Timberwest is getting paid off by choosing not to log less than 8% of their 300,000 Ha of forest on Vancouver Island. The fact this area has not been logged up to here is pretty compelling evidence that it was not economical to log, either due to access issues, riparian protection laws, or political sensitivity. Reading the project summary is a twisted journey into justification. You see, they are anticipating a future “acceleration” in logging, after the current pine-beetle-harvest-glut of lumber passes, and they are committing to not accelerating in the future quite so much: a hypothetical agreement to reduce by 8% their future hypothetical logging based on hypothetical future market conditions. For this, our Cities and Schools have shipped them $7,500,000, so far.

I say “so far” because according to the report, TimberWest figures it will be offsetting up to half a million tonnes of carbon a year for perpetuity. That means taxpayers will be throwing up to $12,000,000 a year to Timberwest not to log trees they admit are not economical to log due to the glut of lumber on the market, presumably until the market forces them to “accelerate”, at which time they will probably find it more profitable to cut the trees that perpetuate the offset myth.

Now TimberWest is an interesting organization. It is mostly the investment wing of a bunch of public service and private pension funds (which means, ironically, that I am probably benefiting directly from this scheme, having a public service pension, but as a minor fouth-tier “shareholder”, have no say whateoever in its operations). However other “we promise not to log (this week)” deals with the PCT have been signed across the province.

The EnCana deal is even uglier. EnCana is one of Canada’s largest oil and gas companies, and is one of the largest natural gas companies in North America. They produce about $6 Billion in revenue per year, and are currently building the largest office tower in Western Canada. The BC government gave then $2 Million for a program where they capture residual gas from their drilling operations and use it instead of just flaring it off. The end result? That gas ends up in a pipeline, and is sold by EnCana.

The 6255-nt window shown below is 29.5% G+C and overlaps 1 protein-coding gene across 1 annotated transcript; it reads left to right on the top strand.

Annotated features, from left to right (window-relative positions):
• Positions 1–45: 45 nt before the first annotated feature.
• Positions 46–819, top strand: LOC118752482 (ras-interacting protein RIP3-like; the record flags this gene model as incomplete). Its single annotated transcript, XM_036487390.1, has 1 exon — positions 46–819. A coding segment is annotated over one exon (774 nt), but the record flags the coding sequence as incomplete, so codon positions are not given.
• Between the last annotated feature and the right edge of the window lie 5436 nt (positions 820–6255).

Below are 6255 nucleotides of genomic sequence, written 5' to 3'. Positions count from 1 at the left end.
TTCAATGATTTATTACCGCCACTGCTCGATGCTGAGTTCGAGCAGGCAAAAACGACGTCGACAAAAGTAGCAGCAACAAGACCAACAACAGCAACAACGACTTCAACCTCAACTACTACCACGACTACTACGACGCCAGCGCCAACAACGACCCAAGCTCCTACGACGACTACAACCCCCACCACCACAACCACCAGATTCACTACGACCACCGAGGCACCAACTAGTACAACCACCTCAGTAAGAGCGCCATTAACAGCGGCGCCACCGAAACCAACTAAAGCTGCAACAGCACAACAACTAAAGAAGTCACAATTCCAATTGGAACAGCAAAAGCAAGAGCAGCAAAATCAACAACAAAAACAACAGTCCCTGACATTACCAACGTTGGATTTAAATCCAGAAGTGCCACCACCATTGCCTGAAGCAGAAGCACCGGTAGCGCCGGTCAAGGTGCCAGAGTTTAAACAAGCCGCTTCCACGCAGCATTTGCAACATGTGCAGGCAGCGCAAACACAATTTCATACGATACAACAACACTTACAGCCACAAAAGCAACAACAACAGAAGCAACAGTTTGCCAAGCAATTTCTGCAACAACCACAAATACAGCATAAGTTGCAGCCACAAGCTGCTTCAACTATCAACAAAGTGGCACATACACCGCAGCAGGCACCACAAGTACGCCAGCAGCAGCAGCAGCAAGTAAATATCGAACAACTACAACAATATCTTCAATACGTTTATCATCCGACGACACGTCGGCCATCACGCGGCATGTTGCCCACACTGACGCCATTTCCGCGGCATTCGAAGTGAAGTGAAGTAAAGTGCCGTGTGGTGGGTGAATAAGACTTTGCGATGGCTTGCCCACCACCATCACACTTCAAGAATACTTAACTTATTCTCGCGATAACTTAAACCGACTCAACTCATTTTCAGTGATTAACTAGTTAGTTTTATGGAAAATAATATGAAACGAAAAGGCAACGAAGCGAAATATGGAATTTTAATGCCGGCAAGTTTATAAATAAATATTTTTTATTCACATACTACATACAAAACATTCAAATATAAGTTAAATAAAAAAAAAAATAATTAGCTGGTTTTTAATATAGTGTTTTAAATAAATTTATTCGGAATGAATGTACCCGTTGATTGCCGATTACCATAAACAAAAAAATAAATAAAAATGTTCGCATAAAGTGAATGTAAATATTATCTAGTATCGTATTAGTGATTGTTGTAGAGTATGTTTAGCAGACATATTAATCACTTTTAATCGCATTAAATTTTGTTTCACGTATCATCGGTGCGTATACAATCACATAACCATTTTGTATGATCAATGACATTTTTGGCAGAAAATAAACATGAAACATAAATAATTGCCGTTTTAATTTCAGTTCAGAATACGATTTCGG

In a rational world, the Province would pass a simple piece of legislation that says gas drillers cannot flare gas at their drill sites, but instead need to capture it. That gas is a provincial resource, we can pass any law we want about how it is managed, including insisting that if you are going to pull it out of the ground, you are going to sell it, not let it flare. Clearly, the technology to do this exists. Instead, we are paying a large profitable multi-national company to put gas in a pipe and sell it on the open market. We are paying them with your property taxes. And let us not forget, this gas is not being sequestered, every bit of that gas is still going to get burned and go into the atmosphere, it is just going to be sold to generate profit before being burned instead of being immediately flared.

So, what is my point? I am one of those people who think that the largest, most profitable companies in Canada do not need handouts from our municipal taxpayers and school boards. Therefore, I think the City/School board should take every measure to reduce their GHG emissions. Then they should fairly account their residual carbon, and pay the carbon tax to the provincial government. I would rather my tax dollars go to fund government services than line the pockets of profitable companies like EnCana. I guess that makes me a raving socialist.

2 comments on “Cities and Carbon credits.

  1. I’ve made this point elsewhere, but I’ll make it here: anyone who owns a wooden-framed building… owns a carbon sink.

    All the trees involved in making the frame, floors, walls and roofs are held in stasis in your house. Add to that your cupboards and any wooden furniture, as well as the paper backing on your wallboard.

    You are doing your part in keeping carbon from escaping into the atmosphere. Now: where can you claim your credit?

    G. Barry Stewart

    1. I’ve made a similar point about landfills. a properly designed landfill full or dry plastic waste separated from putricible organics is the most effective carbon sequestration system we have yet developed… And certainly more sustainable than burning the plastic to produce cheap electricity…